Zimbabwe’s Parks and Wildlife Management Authority challenged Rodrigues’ claims, but refused to give a figure for the rhino population.
“We definitely have more than 400,” said Vitalis Chadenga, director of conservation. “But it’s true we’re facing an upsurge in the poaching of rhinos. This has taken place mostly on private farms, though parks have also suffered losses.
He insisted: “The government takes it very seriously. We have de-horned some rhinos and relocated some to safer areas where we can afford them maximum protection … if you come here in 10 years’ time you will still see the rhino. They are safe but they are under threat. There is not a soft touch in terms of law enforcement.”
Other pressure groups are, however, not buying the story and are challenging the government and those implicated in the alleged poaching to come clean and intensify efforts to save the endangered animal.
The government has said tourism is one of its best opportunities for quick economic revival. But Rodrigues warns and insists: “We were the jewel of Africa, but we’ve gone back 15 or 20 years. The wildlife has been decimated to such a stage that there’ll be nothing left for tourists when they come back to the country.”
THUIS IS A REPEATED PARA. Although some have welcomed steps announced by National Parks to address the situation, Duncan, who has fallen head over heels with the country’s wildlife since his first visit when recuperating in the early 1980s, warns the rhino’s survival remains precarious and the species may go way of the dodo.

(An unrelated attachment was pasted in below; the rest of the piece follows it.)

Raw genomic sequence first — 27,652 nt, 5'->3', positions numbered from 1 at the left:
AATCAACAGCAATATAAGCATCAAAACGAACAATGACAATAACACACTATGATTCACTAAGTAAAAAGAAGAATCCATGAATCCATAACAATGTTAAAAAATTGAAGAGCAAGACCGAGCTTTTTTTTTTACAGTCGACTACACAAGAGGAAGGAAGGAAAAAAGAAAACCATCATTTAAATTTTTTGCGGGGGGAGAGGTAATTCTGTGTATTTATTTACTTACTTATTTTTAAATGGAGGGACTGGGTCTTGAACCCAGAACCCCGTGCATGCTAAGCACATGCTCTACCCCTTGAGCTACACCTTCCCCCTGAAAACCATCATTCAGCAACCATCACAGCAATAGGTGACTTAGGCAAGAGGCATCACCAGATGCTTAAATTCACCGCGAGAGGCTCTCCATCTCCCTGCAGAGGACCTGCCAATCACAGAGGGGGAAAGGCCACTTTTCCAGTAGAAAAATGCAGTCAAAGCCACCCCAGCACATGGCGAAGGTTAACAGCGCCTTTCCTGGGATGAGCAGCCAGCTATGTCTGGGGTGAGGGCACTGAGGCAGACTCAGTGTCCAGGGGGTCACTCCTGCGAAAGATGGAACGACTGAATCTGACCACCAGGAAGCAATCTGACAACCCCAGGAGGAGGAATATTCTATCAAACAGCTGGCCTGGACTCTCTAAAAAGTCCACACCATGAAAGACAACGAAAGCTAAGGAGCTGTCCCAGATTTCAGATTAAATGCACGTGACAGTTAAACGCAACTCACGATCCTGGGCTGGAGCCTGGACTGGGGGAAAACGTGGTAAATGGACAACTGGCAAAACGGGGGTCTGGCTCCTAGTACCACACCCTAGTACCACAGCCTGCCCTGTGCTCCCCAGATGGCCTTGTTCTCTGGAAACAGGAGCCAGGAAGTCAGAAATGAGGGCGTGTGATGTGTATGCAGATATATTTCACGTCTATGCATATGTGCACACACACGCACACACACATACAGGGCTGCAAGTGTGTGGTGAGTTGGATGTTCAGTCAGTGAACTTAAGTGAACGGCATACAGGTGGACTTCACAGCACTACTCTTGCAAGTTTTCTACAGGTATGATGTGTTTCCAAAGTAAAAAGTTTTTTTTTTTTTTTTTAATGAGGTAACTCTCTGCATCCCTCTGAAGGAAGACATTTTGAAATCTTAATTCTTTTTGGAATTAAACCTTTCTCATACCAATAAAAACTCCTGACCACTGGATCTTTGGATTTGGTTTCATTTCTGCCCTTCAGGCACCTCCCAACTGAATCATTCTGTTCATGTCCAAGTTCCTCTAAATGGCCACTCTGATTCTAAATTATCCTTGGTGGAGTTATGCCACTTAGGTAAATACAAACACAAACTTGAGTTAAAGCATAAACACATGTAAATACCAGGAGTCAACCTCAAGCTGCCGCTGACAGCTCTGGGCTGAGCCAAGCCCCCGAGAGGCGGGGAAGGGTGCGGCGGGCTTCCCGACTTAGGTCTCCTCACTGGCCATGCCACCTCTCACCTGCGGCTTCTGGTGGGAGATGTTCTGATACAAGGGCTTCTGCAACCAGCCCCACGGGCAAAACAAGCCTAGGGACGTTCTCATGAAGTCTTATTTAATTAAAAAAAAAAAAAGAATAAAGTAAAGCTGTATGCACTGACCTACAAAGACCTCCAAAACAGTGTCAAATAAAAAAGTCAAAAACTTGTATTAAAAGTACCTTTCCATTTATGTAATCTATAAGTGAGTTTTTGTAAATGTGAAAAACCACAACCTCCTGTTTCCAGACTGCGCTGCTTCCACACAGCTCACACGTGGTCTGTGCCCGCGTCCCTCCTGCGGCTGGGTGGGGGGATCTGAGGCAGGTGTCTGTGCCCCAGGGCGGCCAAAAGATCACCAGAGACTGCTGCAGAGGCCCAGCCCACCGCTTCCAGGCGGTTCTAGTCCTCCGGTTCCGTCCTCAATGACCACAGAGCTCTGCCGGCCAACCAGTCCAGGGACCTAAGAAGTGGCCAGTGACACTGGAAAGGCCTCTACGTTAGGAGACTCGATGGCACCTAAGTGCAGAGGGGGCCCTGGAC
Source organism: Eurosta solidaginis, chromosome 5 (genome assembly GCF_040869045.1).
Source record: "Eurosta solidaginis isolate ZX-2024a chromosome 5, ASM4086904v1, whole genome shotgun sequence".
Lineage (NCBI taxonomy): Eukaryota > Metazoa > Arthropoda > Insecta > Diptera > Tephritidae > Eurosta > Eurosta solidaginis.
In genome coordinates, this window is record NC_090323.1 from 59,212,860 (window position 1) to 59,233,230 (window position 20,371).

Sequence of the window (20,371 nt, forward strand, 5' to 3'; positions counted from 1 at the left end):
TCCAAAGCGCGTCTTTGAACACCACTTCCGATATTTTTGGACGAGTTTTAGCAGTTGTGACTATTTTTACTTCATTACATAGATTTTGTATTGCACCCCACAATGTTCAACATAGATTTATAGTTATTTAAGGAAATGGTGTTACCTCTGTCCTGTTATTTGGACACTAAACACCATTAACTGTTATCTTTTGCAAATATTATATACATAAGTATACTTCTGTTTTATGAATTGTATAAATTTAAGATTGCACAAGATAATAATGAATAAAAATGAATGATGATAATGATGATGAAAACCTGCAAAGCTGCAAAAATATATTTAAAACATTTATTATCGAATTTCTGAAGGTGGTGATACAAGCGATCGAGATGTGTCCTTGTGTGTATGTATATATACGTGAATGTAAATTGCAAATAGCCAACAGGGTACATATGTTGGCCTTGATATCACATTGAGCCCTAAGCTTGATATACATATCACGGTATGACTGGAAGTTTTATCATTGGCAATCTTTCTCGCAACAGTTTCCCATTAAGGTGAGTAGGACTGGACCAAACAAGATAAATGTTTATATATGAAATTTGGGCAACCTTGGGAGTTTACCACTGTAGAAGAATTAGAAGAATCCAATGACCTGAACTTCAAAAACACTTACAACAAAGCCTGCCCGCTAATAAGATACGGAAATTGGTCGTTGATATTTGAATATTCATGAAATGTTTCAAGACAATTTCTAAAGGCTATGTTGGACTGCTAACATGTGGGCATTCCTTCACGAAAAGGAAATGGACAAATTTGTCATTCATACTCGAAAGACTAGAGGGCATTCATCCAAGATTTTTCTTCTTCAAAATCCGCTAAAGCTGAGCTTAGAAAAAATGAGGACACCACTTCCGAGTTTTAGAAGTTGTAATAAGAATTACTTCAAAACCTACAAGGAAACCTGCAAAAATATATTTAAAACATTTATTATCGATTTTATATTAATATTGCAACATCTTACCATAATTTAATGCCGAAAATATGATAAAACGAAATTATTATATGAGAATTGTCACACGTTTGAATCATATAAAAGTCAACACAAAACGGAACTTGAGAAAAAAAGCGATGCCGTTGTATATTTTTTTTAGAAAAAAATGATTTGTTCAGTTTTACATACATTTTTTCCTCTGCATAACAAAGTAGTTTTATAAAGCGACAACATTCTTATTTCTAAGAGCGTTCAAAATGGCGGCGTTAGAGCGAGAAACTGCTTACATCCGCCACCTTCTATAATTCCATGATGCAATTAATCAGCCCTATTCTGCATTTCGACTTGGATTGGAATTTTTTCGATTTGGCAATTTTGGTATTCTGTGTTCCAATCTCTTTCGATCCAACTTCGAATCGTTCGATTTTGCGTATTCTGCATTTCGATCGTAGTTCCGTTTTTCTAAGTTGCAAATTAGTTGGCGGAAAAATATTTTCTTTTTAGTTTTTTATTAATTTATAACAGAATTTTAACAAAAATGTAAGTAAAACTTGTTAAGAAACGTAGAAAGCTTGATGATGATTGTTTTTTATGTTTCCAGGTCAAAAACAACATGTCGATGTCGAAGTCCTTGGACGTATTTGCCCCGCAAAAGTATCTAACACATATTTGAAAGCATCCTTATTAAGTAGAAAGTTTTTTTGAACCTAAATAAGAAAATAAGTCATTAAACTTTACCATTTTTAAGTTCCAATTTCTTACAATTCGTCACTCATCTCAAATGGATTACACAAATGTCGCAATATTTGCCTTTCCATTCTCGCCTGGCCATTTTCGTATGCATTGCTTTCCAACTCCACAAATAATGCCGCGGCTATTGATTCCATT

SO’S THIS “The judicial system needs to take a more serious approach and review of the fines and sentences,” he says, cautiously happy that the authorities had revised upwards fines on wildlife poaching.
AND THIS “Lack of political will, imperfect oversight and enforcement mean problems will persist,” says a source in the Sabi Conservancy, south-east of the country, pointing fingers in the direction of rogue units from the military, police and intelligence services, accusing them of turning game parks into slaughterhouses in collusion with hunting outfits from South Africa and further afield.
“The names that keep on being whispered are the Musina mafia, with names of Johannes Roos and Dawie Groenewald, being frequently mentioned,” he says.
The animal groups argue that the high stakes business, with huge international money and powerful political figures behind it, is so complicated it was virtually impossible to track back to their source.
The rhino horn is in high demand for its supposed medicinal powers that experts dismiss saying “the horn has no medicinal value – it’s like chewing your fingernail!”
y these systems are complicated but should we stand beside and look?” he asks.
“No! We disagree. Against all odds we will do all we can to save the rhino!” he says.
“We just have to work, work and work and we will succeed,” he declares, telling me: “To use a cliché, for once and for all who believe in the preservation of God’s beautiful creation fauna and flora – yes we can!”